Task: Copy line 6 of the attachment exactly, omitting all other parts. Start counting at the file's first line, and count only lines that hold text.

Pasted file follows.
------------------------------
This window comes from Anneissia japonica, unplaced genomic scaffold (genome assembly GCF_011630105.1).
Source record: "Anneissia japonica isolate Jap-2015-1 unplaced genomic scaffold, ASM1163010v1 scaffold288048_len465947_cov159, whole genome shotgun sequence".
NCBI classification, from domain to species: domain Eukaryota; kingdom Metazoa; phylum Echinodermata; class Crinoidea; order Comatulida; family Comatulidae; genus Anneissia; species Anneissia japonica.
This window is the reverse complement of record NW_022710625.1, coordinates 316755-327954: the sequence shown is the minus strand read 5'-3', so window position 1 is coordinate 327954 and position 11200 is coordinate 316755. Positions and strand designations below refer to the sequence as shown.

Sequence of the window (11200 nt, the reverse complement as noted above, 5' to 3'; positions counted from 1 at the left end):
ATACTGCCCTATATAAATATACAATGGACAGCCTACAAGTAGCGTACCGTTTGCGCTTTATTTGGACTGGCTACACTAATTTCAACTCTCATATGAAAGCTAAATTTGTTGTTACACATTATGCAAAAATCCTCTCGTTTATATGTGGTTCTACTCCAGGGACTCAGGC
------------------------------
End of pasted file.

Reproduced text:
ATACTGCCCTATATAAATATACAATGGACAGCCTACAAGTAGCGTACCGTTTGCGCTTTATTTGGACTGGCTACACTAATTTCAACTCTCATATGAAAGCTAAATTTGTTGTTACACATTATGCAAAAATCCTCTCGTTTATATGTGGTTCTACTCCAGGGACTCAGGC